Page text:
Fishing Rod Decoration

Painted Fish

The earliest cave paintings demonstrated our desire to record our quarries and our trophies. The Victorians turned this desire into art forms and whether it was the taxidermy of J. Cooper and Sons, a painting by Henry Leonidas Rolfe or a Russell carved and painted fish from The Fochabers Studio, we have wanted to preserve the memory of our greatest piscatorial conquests. Today, as these great fish should be returned unharmed, photographs provide our instant memory. I though, have always wanted a more solid memory and so for many years have produced life size cut out silhouettes and attempted to paint them.

The above photographs are of some of these efforts. One is a Spey springer of just over 23lbs and remains my largest salmon. It swims above my desk, a permanant reminder of an epic wrestle. It was created from measurements and photographs but heavily influenced by the wonderful paintings of Robin Ade.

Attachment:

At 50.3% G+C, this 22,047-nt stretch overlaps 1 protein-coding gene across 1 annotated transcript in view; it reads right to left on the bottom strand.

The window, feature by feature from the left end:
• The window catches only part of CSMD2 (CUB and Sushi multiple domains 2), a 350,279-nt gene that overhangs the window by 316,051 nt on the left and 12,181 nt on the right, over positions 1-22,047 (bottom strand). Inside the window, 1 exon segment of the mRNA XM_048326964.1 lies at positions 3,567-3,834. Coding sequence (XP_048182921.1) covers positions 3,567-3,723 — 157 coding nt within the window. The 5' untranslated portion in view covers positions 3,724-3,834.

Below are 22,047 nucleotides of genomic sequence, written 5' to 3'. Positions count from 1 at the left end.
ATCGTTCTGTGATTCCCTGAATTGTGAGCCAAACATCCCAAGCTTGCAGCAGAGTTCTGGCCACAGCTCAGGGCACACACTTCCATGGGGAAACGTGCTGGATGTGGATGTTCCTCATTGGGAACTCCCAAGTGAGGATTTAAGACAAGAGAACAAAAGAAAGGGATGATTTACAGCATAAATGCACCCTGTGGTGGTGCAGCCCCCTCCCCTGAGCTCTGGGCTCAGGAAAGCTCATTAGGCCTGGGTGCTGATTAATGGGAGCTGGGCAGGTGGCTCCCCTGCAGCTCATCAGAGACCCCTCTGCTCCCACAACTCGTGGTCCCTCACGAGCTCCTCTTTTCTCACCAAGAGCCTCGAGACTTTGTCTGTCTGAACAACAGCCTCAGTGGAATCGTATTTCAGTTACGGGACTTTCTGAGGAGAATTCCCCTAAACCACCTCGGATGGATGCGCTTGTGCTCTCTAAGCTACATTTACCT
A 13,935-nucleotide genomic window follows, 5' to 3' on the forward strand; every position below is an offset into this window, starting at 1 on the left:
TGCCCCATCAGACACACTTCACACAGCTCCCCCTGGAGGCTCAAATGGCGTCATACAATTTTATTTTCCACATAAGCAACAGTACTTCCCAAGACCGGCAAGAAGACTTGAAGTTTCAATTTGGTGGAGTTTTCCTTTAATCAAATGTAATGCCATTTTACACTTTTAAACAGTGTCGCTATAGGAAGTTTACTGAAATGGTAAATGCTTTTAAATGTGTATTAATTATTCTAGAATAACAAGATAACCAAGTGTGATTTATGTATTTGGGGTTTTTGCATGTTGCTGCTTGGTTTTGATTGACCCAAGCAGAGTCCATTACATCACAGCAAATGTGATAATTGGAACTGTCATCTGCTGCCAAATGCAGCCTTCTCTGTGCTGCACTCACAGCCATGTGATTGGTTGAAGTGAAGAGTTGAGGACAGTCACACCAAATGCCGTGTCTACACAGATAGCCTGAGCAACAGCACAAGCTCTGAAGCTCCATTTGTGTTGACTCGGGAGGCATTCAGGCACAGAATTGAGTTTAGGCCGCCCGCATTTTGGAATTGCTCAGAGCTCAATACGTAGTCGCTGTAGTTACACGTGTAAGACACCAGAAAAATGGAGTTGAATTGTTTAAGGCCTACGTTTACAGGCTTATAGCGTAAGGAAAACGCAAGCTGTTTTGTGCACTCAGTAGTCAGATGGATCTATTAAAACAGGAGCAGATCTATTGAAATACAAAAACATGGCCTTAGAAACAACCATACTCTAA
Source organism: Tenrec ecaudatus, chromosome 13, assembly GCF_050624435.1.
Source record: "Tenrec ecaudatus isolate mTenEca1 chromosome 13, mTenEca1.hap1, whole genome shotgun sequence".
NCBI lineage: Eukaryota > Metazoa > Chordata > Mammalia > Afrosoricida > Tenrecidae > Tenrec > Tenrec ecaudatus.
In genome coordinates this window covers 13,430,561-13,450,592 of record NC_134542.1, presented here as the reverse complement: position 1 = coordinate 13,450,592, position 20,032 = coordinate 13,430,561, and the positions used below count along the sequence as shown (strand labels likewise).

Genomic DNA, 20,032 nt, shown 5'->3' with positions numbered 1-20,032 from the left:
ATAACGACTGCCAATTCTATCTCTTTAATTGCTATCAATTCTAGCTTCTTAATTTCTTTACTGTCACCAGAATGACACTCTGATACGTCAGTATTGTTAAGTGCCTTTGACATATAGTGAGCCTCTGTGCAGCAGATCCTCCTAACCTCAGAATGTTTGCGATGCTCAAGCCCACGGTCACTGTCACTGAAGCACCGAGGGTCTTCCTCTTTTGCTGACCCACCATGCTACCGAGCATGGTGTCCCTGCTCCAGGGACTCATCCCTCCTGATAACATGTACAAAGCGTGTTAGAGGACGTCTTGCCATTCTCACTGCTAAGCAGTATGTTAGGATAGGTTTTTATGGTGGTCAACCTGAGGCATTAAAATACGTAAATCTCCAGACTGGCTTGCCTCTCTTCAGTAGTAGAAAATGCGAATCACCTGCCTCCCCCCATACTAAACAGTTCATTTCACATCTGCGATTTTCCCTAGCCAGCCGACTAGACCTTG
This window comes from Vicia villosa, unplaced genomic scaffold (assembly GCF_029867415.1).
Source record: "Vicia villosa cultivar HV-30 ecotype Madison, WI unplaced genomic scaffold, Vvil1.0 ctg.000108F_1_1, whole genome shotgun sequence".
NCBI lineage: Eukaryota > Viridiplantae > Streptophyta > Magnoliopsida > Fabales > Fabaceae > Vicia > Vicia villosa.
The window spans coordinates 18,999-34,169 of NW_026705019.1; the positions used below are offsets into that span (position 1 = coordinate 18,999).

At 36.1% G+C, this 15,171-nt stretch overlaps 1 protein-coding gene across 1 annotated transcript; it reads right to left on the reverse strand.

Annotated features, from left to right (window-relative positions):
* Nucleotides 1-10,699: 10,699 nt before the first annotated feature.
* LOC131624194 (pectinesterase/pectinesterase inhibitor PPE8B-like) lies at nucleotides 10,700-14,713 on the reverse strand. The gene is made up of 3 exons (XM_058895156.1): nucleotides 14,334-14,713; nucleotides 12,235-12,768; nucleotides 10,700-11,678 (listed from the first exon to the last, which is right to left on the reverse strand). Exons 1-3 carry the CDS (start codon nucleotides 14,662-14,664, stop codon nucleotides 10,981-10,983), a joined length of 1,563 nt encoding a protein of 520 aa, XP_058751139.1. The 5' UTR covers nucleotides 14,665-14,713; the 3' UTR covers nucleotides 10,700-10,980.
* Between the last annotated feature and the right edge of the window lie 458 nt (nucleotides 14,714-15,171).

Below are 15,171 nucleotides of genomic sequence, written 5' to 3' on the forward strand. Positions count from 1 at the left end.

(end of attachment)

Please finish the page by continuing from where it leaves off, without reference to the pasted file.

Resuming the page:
Another is a yellow tail kingfish caught on a fly from the East Cape area of New Zealand's North Island. It wasn't weighed but measurements and my guide's estimate put it about 35lbs. Read the story in Kingie!  Others are a Seychelles bonefish around 8lbs, a blue runner from Los Roques and an Astove giant trevally. Read about Astove in Astove Geets and Goonbones.

There is a Yellow Tail Snapper from Los Roques. Not big but beautiful and delicious!

The most recent are a striped bass, a beautiful spring salmon of about 22lbs and a 75lb tarpon I caught in Los Roques, Venezuela a couple of years ago. Three of the most amazing quarries for the flyfisherman.

The first to appear above is my latest effort. An Atlantic Salmon of 59.5lbs caught in 1923 which remains the largest spring salmon caught on rod and line in the UK. It was caught on the Winforton Beat of the River Wye by Miss D. Davey. This image doesn't do justice to the scale of the fish ... it was 52 ins long! It will now hang in the former home of the family of Miss Davey.

They are great fun to do and and so much better than a photograph.